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Archives: September 2019Subscribe
By Mattias Cruz Cano
Taxpayers and advisors say Brazil’s proposal to overhaul the multiple indirect tax regimes and rates into a single system have a good chance of succeeding because of the need for simpler tax rules. But progress will be slow.
By Anjana Haines
Starbucks has won its case against the European Commission’s 2015 state aid decision today, but the EC clawed back a win against Fiat Chrysler in two conflicting cases over the use of the transactional net margin method.
Kaidi Liu and Sajeev Sidher
The technology, media and telecommunications (TMT) sector may be directly affected by the G20/OECD digital economy tax proposals. Sajeev Sidher and Kaidi Liu of Deloitte Tax LLP look at the uncertainties ahead.
By Fernando Binder
Sandra Benedetto and Fernando Binder analyse several amendments made by the Chilean government to the Tax Bill submitted to Congress in August last year, one of which seeks to tax digital services with value added tax (VAT).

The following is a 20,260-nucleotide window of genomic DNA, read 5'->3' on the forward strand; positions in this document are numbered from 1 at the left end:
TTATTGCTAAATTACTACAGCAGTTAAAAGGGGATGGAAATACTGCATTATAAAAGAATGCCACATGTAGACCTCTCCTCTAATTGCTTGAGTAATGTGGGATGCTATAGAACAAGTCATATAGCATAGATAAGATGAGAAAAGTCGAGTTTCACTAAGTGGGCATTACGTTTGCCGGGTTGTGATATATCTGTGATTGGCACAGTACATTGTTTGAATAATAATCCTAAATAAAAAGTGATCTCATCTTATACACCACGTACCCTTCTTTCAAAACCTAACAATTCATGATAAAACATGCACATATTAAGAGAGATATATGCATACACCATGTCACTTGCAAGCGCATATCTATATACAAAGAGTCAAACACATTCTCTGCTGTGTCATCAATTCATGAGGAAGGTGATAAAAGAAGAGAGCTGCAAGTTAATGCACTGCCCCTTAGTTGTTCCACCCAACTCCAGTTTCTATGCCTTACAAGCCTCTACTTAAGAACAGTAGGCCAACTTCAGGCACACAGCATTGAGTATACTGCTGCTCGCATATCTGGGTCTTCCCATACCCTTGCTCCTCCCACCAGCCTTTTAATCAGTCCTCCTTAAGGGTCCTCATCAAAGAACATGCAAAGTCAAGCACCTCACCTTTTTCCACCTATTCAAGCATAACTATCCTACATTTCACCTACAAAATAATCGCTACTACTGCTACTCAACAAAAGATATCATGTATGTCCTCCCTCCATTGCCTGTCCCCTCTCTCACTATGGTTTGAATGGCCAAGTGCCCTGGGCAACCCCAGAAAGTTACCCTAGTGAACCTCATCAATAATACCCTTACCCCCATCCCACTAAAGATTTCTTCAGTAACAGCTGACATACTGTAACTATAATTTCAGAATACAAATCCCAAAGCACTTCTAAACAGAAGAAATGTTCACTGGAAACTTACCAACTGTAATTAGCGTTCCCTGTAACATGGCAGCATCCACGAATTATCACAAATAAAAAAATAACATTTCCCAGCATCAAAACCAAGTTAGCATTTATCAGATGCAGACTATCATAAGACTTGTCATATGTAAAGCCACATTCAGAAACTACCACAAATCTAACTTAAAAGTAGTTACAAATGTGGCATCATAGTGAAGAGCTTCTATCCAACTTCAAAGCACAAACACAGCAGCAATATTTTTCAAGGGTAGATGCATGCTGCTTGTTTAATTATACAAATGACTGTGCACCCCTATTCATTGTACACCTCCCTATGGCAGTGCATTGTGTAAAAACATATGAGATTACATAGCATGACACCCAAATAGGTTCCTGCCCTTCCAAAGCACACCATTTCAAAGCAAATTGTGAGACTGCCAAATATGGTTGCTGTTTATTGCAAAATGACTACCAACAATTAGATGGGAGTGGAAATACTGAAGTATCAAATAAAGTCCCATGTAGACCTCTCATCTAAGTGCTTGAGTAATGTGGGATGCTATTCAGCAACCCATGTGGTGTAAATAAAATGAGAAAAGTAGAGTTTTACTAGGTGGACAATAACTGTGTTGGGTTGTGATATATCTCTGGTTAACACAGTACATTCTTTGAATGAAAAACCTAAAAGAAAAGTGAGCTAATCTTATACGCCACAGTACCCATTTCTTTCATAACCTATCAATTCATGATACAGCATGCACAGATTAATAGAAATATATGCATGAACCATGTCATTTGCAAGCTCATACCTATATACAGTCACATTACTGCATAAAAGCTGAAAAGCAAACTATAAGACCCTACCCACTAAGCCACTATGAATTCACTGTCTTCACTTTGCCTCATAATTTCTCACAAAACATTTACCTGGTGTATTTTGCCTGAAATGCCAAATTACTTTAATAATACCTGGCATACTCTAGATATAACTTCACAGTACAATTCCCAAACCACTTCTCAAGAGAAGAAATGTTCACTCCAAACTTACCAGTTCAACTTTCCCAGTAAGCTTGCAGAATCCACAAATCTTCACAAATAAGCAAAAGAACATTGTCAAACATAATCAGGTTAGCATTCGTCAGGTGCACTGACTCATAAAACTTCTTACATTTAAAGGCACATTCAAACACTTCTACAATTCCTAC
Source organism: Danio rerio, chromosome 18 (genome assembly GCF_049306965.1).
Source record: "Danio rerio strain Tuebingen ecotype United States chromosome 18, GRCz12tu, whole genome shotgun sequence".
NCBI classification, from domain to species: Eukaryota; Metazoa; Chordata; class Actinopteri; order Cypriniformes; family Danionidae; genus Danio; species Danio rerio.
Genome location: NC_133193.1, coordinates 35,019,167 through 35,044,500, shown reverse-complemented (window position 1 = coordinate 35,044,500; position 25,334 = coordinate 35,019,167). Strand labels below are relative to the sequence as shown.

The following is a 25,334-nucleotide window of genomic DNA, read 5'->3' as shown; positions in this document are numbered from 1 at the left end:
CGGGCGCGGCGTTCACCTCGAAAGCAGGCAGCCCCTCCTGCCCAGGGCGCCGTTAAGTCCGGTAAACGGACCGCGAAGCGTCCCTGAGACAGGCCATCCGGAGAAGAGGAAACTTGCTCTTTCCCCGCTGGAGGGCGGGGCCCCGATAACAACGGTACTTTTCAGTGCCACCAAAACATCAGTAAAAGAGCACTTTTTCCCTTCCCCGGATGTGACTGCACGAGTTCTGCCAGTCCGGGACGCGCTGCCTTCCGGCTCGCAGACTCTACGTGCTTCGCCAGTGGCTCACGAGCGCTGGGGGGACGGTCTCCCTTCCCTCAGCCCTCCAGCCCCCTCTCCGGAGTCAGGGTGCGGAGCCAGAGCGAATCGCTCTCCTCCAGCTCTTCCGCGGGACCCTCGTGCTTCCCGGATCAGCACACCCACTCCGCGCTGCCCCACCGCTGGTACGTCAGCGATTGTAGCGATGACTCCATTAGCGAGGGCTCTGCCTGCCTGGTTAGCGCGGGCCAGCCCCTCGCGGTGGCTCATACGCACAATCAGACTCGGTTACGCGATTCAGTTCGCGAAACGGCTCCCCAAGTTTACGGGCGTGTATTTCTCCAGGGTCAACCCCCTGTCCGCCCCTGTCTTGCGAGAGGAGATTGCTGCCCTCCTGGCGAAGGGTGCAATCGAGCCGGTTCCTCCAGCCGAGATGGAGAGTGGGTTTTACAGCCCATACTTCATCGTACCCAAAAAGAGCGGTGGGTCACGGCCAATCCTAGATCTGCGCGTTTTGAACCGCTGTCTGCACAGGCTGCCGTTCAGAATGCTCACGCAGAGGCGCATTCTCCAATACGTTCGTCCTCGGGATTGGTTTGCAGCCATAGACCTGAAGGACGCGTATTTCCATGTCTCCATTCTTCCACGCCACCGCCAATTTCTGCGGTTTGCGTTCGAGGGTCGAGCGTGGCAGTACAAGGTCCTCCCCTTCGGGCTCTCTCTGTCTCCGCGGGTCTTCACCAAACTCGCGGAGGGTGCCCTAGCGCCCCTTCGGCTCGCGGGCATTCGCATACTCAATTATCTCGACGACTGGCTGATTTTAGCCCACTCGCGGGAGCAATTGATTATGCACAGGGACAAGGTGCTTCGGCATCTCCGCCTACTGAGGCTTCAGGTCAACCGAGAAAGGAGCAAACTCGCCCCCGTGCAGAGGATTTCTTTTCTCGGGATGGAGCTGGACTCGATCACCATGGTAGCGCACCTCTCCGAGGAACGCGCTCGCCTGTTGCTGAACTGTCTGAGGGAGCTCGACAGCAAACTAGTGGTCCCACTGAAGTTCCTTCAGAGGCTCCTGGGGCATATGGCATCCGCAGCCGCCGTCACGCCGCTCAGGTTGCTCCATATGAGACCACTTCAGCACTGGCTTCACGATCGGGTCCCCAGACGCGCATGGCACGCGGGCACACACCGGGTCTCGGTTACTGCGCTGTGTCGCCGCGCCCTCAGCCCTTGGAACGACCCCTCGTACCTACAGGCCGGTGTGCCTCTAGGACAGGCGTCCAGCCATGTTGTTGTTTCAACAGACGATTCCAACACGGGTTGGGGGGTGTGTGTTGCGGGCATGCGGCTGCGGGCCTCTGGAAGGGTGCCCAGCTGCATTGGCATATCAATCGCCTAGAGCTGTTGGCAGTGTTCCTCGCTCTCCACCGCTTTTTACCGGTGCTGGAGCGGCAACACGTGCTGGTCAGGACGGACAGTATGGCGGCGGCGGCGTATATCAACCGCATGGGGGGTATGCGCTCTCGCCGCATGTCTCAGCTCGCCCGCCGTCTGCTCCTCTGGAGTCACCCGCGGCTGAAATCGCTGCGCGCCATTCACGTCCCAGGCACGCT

By Ulrika Lomas
On September 17, 2019, Dutch State Secretary for Finance Menno Snel presented the Government's 2020 Tax Plan to the House of Representatives. It includes revised plans for corporate tax cuts. Under legislation approved in December 2018, the rate of corporate tax on income exceeding EUR200,000 (USD221,000) was due to fall from 25 percent to 22.55 percent in 2020 and to 20.5 percent in 2021. However, under the new proposals, corporate tax above this threshold will remain at 25 percent next year, before falling to 21.7 percent in 2021.To read more go here
By Siri Bulusu
Sen. Amy Klobuchar has asked Treasury if it is taking steps to block companies from offshoring jobs because of tax incentives.
By Aoife White and Stephanie Bodoni
Apple Inc. and Ireland’s court room clash with the European Commission finally lived up to its billing as the world’s biggest tax case.
By Linda Thompson
Dutch opposition lawmakers are pressing the government to abandon plans to cut the headline corporate tax rate by almost four percentage points in 2021.
By Isabel Gottlieb
The world’s biggest polluting countries aren’t doing enough to tax carbon consumption and encourage cleaner energy, an OECD report found.
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